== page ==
With all body checking at the youth level parents, coaches, and players need to keep in mind the following from Rule 5: “US Lacrosse expects stricter enforcement of the Cross Check, Illegal Body Check, Checks Involving The Head/Neck, Slashing, Unnecessary Roughness, and Unsportsmanlike Conduct rules than is common at the high school level.” In other words, this is youth lacrosse and the threshold for personal fouls is considerably lower the younger you go.

This takes me to foul prioritization, which was recently explained by Lucia Perfetti Clark, the officials education and training manager at US Lacrosse, in her post “Not All Fouls Are Created Equal: How Officials Set Priorities“. She writes that, “if there is a potential for safety fouls to occur amongst other, lesser violations, then officials must move that foul to the top. Prioritizing fouls makes the game safer.” Think about what is most important for the officials to call in a U11 game. Should the official call the offsides 40 yards away from the play around the ball or the late body check on the shooter? If both occur near the same time I would much prefer that the official prioritize and catch the safety foul. Lucia explains further that parents have a place in getting the right message to the players:

For safety prioritization to work, coaches, parents and spectators need to support officials. All too often an official makes a big and appropriate safety call, and the next thing you hear from the sideline or the stands is, “That was a great check! Great defense! Keep it up!”

This kind of comment just reinforces bad player behavior and will only serve to escalate the severity and frequency of calls. What works better? Substitute that player so he or she can be coached regarding the call in question or simply has time to cool off before rejoining the game.

I cannot tell you how many times I’ve flagged a perfectly illegal body check in a U11 game only to have a parent or even a coach yell to the player, “Great hit!” It was not a great hit, that is why I flagged it. Now the player has two very different messages to put together. I just penalized him for a hit that is not permitted at his age level, but the adults responsible for the player are praising him for the hit. When coaches or parents say things like that my safety radar goes off, and I get even more vigilant for safety violations moving forward. I focus more after hearing those comments because after doing this for so many years I expect the players involved to listen to their coaches and parents more than they will listen to me (the random adult official who they don’t know). Often I am sending the same player off the field for an even more vicious hit.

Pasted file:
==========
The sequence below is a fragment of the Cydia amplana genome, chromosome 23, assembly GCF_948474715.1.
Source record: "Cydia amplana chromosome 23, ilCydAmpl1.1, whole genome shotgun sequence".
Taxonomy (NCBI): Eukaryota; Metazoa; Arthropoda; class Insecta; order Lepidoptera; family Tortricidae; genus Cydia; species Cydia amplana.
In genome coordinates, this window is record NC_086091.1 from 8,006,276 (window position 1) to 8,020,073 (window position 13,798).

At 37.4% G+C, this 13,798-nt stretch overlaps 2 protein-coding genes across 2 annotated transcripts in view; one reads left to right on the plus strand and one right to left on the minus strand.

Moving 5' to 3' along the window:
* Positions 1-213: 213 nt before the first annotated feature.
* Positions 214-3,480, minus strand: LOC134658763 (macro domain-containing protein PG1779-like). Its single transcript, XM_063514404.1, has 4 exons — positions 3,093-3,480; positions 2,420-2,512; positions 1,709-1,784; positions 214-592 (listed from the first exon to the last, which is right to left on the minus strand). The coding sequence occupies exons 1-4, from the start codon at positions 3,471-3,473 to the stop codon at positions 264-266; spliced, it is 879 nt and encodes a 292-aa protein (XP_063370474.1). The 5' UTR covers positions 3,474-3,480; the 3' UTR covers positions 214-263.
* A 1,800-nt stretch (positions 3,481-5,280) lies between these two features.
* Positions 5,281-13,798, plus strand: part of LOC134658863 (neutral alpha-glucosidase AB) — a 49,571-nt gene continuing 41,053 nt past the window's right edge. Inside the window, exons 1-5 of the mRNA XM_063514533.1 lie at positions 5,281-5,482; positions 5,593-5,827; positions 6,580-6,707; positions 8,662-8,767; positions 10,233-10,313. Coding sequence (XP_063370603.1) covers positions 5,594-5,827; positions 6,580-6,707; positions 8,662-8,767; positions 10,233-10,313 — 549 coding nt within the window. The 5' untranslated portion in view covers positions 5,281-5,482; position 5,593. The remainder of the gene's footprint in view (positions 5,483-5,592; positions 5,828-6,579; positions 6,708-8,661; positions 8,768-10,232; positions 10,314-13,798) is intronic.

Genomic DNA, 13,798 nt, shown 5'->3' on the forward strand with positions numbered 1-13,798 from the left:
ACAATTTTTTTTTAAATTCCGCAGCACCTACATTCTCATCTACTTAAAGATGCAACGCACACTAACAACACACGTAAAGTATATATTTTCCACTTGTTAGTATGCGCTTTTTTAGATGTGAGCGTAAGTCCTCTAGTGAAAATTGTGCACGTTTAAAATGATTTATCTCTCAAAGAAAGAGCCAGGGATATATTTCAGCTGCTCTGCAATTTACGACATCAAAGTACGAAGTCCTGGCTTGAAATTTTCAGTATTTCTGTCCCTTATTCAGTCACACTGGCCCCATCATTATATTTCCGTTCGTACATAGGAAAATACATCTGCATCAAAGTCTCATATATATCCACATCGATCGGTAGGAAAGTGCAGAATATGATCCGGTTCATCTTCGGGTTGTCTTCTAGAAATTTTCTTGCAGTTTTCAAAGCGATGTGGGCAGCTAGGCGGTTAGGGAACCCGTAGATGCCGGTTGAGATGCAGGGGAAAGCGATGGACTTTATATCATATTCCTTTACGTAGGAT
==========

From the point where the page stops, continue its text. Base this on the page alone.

Officials at every level prioritize calls with safety being the highest priority. The younger the players are the lower the threshold for fouls, and it does not do the player any good to criticize a properly called safety violation for everyone to hear.

Want to learn more about the rules of the game? Check out the US Lacrosse Online Courses!

Featured Image Credit – www.laxallstars.com

Cheers,
Gordon

I Cannot Prevent Fouls

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Whenever I have a game with a lot of flags this comment usually gets yelled out by someone: “You’re not controlling the game ref!” I beg to differ.

The coaches and fans making that comment do not understand that I only have two additional tools at my disposal after throwing flag after flag on both teams. I can either:

  1. Ramp up the penalty minutes and start disqualifying the repeat offenders
  2. Cancel the game once I believe that the players and coaches are not getting the message from all of my flags

What non-officials do not understand is that I cannot prevent fouls. All I can really do is strongly discourage players from committing another foul. Whether or not they get the message from spending time in the penalty box is up to them. I had a coach tell me that I was not keeping his players safe from the opposing team. Despite the fact that I had thrown multiple flags and my hat on fouls the other team had committed.

I was a little confused by this coach. Did he expect me to jump in front of one of his attackman who was about to be slashed and absorb the blow? Perhaps he wanted me to tackle one of the opposing players before they had a chance to hit one of his players. He was still pissed off at me at the end of the game even though the other team spent almost the entire game with someone in the penalty box.

What frustrates me the most is after I call a penalty, usually an Illegal Body Check for a late hit after a shot, sometimes one coach will tell his player kneeling in the box that it was a great hit. It wasn’t a great hit! That’s why I flagged it! Coaches that congratulate players on a body check that levels another player when the ball is twenty yards away undermine the called penalty.

One coach yelled at me, “How can you possibly call that? This is a contact sport!” While I did not respond to him at the time here is what I wanted to say:

  1. I can call that because I judged the hit to be illegal
  2. This is a finesse sport with contact
  3. Your player released from the penalty box, sprinted forty yards to the ball carrier, hit him from behind with the exposed metal of his crosse and managed to ride up to finish in the neck of the ball carrier

These kinds of coaches do not serve the game. I much prefer the coach who asks what I saw so he can inform his player not to repeat the infraction. That coach is working with me to keep the game safe.

Officials cannot prevent fouls. Everything we do is after the fact. I can warn a player to not do something, but I have no control over whether or not that player will listen to me. The only people who can prevent fouls are the players on the field.

Featured Image Credit – www.dailytarheel.com

Cheers,
Gordon